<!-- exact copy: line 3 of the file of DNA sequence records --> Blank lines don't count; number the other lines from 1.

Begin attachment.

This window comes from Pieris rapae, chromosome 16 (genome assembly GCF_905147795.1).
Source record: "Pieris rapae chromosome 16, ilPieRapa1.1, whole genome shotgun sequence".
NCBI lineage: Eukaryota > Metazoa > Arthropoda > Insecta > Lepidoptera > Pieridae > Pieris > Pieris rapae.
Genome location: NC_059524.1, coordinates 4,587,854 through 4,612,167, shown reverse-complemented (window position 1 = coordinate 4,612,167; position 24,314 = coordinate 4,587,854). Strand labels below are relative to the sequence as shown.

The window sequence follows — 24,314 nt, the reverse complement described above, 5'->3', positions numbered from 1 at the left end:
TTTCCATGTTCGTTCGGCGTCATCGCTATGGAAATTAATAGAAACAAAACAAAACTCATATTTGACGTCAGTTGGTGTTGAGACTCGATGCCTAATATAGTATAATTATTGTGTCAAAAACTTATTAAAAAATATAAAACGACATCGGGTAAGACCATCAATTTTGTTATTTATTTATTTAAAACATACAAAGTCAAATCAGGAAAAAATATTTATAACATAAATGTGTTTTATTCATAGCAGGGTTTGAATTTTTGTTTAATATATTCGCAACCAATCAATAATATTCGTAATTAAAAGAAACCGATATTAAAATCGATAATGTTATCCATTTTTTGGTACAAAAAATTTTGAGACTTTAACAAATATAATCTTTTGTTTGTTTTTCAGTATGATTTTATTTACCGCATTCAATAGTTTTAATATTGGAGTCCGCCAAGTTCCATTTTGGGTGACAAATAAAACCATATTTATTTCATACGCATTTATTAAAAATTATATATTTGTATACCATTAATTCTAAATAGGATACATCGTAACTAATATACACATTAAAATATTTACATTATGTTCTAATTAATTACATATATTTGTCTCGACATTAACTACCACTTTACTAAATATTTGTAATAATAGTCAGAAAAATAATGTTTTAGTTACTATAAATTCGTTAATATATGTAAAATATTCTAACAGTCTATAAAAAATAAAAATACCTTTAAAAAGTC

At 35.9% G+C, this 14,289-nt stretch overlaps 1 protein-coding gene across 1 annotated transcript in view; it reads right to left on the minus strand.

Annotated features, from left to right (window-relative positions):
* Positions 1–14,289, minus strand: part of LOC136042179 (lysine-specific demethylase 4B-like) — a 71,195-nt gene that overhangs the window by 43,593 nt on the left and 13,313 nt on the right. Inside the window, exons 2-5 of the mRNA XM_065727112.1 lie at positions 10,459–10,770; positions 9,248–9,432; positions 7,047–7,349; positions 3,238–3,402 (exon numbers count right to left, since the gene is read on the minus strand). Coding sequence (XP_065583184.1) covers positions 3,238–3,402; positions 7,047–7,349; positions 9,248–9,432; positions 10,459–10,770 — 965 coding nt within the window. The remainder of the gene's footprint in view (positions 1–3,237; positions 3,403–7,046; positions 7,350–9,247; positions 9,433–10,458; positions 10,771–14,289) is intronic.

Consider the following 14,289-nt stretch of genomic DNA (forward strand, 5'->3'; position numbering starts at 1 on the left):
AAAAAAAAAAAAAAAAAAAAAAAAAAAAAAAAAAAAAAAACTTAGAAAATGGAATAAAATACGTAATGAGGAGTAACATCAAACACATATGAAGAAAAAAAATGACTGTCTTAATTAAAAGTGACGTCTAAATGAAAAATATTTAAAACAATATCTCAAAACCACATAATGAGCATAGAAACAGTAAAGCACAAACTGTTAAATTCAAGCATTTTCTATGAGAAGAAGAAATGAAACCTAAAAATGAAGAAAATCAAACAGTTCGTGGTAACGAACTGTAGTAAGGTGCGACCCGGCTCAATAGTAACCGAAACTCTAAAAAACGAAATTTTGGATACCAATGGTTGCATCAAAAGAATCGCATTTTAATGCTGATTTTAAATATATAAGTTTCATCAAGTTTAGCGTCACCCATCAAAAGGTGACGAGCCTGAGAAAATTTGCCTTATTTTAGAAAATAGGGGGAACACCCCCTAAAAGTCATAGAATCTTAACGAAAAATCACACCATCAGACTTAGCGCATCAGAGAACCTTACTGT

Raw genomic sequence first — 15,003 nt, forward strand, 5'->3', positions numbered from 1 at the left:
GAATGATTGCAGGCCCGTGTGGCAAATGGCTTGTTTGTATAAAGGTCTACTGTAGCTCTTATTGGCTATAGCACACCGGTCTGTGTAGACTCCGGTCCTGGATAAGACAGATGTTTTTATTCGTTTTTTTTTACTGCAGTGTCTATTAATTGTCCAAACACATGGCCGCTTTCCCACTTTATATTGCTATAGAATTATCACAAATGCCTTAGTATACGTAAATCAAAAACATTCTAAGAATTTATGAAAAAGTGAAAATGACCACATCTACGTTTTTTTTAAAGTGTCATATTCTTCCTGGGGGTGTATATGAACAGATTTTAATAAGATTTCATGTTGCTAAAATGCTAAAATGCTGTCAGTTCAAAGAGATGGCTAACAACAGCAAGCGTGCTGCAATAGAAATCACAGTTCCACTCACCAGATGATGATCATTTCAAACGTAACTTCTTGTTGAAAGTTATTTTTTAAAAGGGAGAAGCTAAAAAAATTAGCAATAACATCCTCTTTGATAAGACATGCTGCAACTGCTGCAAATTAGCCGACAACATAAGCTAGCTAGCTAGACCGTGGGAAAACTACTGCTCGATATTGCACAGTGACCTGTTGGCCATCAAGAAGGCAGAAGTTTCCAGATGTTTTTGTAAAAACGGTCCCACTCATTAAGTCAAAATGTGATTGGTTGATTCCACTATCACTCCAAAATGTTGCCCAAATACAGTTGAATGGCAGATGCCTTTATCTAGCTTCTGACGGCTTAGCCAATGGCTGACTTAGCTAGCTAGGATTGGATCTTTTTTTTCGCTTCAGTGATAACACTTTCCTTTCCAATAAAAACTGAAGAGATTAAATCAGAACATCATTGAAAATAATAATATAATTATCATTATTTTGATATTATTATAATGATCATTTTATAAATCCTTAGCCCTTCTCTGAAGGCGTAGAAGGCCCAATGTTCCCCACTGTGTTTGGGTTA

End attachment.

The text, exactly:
NCBI lineage: Eukaryota > Metazoa > Arthropoda > Insecta > Lepidoptera > Pieridae > Pieris > Pieris rapae.